member of Congress, was born of free parents in Florence, Alabama, the son of John H. Rapier, a barber, and Susan (maiden name unknown). As a youngster he was sent to live with his father's mother, Sally Thomas, and his father's half-brother after whom Rapier was named, James Thomas, and to attend school in Nashville, Tennessee. Sally and James Thomas, although legally slaves, hired their own time and lived autonomous lives. Young Rapier thrived under their care and learned to read and write.At the age of nineteen Rapier was sent by his father to Buxton, Canada West, an all-black...
member of Congress, was born of free parents in Florence, Alabama, the son of John H. Rapier, a barber, and Susan (maiden name unknown). As a youngster he was sent to live with his father's mother, Sally Thomas, and his father's half-brother after whom Rapier was named, James Thomas, and to attend school in Nashville, Tennessee. Sally and James Thomas, although legally slaves, hired their own time and lived autonomous lives. Young Rapier thrived under their care and learned to read and write.At the age of nineteen Rapier was sent by his father to Buxton, Canada West, an all-black settlement, to continue his education. At a school founded by the Presbyterian minister William King, he studied Latin, Greek, mathematics, and the Bible. He also underwent a religious conversion and later taught school in the settlement. “My coming to Canada is worth all the world to me,” he wrote in 1862. “I have a tolerable good education and I am at peace with my Savior.”Returning to the South in 1864, he went to Nashville, and later to Maury County, Tennessee. In 1865 he entered the political arena by delivering a keynote address at the Tennessee Negro Suffrage Convention in Nashville. When former Confederates returned to power during Tennessee's first postwar elections in 1865–1866, Rapier returned home to Florence. With the assistance of his father he rented a farm on Seven Mile Island in the Tennessee River, hired black tenant farmers, and raised a cotton crop.Following the passage of the Congressional Reconstruction Acts in 1867, which enfranchised freedmen and provided for new state governments in the South, Rapier again turned to politics. He won a seat at Alabama's first Republican convention in Montgomery and helped draft the new party platform calling for free speech, free press, and free schools. But he knew the fragility of the new coalition of blacks and pro-Union whites and asked fellow Republicans to proceed with “calmness, moderation and intelligence.” In November 1867 Rapier attended the Alabama Constitutional Convention, supporting a civil rights plank and a moderate franchise clause that would exclude from the vote only those disfranchised by acts of Congress.Despite his advocacy of moderation, however, during the tumultuous months preceding the 1868 presidential election, Rapier was driven from his home in Lauderdale County by the Ku Klux Klan. Barely escaping with his life (several fellow blacks were hanged from a bridge near Florence), he fled to Montgomery, where he spent almost a year in seclusion. In 1869 he attended the National Negro Labor Union convention in Washington, D.C. (he also attended two subsequent conventions), and in 1871 he founded the Alabama Negro Labor Union in an effort to improve working conditions for laborers and tenant farmers.In 1870 Rapier became his party's nominee for secretary of state. Despite a vigorous campaign and publishing a newspaper, the Republican Sentinel, he went down to defeat largely because of violence and opposition from white Republicans to any black candidate. But at the national level, as a reward for his party loyalty, he was appointed assessor of internal revenue for the Montgomery district in 1871, the first black to attain such a high patronage position in the state.Using his Montgomery office, in the heart of the Black Belt, he mounted a campaign for the Second District congressional seat, received the nomination, and during a period of calm following the passage of the Enforcement Acts, which provided for federal suppression of the KKK, defeated the popular one-armed Confederate veteran William Oates by a vote of nineteen thousand to sixteen thousand. Before taking his seat in Congress he represented Alabama at the Fifth International Exhibition in Vienna, Austria, reporting on the state's exhibits. During his congressional term (1873–1875), Rapier pushed through a bill to make Montgomery a port of delivery, making federal funds available to assist in dredging the Alabama River as far inland as Montgomery. He also supported legislation to improve education in the South, arguing that federal funds be used to support public schools, and spoke on behalf of Charles Sumner's civil rights bill, which became law in 1875.Seeking a second term Rapier launched a campaign in 1874, but renewed violence, intimidation, and voter fraud led to his defeat. Two years later, in the newly gerrymandered Fourth Congressional District, which included Lowndes County where Rapier rented several cotton plantations, he tried again, but fraud and the entry of Jeremiah Haralson, a black man from Selma, into the 1876 race resulted in a second defeat. The differences between himself and Haralson were hard to pinpoint: both advocated civil rights, voter protection, and leadership roles for blacks. In large measure their difference was a matter of style. Haralson was young, brash, outspoken, and rhetorical; Rapier was older, prudent, diplomatic, and his speeches, while forceful (he was an outstanding orator) and well organized, had few rhetorical flourishes.With the “redemption” of the state by conservatives, Rapier turned his attention to the emigration movement. Appointed collector of internal revenue for the Second Alabama District in 1877, he used the office to urge former slaves to leave Alabama and settle in the West. The black man, he asserted, would never be accorded equal rights or economic opportunity in the South. He traveled several times to Kansas, purchased land for a settlement in Wabaunsee County along the route of the Kansas-Pacific Railway, gave pro-emigration speeches in Alabama, and testified in Washington, D.C., before a Senate committee on emigration.During the early 1880s, as his health began to decline, Rapier slowed his activity. He had never married, and despite the hectic pace of his career he was a lonely man who admitted he had few real friends.By the end of his life Rapier had come full circle. From seeking to work within the system to gain equal rights for blacks in the South, he now advocated that former slaves and their children should abandon the land of their birth. His efforts, however, were cut short. Rapier died in Lowndes County, Alabama, of pulmonary tuberculosis.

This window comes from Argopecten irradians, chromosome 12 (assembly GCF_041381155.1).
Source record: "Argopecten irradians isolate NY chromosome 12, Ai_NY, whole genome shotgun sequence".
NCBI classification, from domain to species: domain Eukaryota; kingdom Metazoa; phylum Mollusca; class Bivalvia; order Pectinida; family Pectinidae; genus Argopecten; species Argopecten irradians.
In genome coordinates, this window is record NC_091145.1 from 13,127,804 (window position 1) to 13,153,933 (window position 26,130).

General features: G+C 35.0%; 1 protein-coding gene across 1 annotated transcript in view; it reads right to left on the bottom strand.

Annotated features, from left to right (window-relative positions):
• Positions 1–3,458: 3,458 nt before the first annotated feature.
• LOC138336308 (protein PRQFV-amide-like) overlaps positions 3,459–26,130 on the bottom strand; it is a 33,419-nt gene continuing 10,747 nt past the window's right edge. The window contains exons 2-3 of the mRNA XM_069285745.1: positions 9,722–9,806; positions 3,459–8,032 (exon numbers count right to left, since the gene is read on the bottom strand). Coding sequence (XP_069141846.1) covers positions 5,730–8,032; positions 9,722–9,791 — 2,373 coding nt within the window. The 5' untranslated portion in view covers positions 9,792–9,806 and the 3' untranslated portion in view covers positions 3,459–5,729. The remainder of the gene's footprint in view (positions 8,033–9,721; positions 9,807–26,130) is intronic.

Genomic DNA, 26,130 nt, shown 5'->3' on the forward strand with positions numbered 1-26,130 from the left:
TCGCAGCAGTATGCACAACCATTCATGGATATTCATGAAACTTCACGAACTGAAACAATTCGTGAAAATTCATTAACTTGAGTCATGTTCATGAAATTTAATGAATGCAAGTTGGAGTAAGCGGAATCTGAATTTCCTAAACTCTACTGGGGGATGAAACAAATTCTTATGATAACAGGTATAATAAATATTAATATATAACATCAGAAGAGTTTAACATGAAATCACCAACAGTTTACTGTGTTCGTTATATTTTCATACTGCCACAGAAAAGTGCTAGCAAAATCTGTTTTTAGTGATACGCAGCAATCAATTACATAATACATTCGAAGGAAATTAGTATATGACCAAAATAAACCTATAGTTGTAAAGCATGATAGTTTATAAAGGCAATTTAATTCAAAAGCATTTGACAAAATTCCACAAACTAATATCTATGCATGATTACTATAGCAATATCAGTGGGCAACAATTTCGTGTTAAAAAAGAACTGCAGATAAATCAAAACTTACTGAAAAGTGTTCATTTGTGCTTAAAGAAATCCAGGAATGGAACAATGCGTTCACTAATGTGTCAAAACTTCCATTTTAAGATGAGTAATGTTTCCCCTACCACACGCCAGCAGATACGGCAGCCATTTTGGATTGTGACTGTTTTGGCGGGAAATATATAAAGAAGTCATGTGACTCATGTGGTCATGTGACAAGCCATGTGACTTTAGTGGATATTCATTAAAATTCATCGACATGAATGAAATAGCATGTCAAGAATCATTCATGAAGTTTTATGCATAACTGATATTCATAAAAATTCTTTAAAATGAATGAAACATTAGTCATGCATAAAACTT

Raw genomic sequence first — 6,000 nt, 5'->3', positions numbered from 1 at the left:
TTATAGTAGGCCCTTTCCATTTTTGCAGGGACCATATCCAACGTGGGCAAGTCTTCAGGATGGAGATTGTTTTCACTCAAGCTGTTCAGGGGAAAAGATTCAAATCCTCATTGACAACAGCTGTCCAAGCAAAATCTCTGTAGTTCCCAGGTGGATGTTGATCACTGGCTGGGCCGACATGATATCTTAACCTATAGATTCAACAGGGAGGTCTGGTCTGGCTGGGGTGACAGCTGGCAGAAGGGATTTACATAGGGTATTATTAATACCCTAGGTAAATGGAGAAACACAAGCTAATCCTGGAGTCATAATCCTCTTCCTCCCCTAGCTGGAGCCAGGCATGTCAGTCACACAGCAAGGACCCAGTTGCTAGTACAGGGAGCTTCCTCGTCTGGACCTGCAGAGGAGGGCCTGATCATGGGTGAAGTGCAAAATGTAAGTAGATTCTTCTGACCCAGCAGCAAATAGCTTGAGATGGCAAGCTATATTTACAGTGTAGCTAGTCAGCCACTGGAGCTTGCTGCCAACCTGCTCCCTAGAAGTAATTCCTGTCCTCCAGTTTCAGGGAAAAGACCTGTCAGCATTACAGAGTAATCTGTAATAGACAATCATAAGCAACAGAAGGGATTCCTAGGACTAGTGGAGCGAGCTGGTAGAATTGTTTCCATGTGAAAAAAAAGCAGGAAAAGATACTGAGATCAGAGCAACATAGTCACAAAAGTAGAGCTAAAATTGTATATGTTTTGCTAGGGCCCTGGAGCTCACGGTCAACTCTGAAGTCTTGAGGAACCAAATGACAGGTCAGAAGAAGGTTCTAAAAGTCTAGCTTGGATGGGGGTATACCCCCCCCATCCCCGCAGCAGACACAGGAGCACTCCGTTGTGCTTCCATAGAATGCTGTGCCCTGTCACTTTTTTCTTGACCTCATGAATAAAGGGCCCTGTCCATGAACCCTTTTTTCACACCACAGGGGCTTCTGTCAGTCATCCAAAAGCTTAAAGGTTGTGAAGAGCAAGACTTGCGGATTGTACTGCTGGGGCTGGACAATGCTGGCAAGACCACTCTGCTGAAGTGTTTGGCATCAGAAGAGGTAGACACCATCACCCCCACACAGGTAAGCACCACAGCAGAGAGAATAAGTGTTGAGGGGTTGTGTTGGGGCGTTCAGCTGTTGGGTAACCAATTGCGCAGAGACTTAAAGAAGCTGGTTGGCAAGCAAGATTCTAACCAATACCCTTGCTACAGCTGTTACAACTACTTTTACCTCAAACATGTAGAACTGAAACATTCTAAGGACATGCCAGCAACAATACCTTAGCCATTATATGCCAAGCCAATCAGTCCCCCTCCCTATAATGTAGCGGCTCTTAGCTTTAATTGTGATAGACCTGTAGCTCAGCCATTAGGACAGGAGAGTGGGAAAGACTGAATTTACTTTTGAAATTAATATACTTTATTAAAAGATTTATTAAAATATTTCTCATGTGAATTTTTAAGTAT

Reference Entry. 1078 words. Illustrated.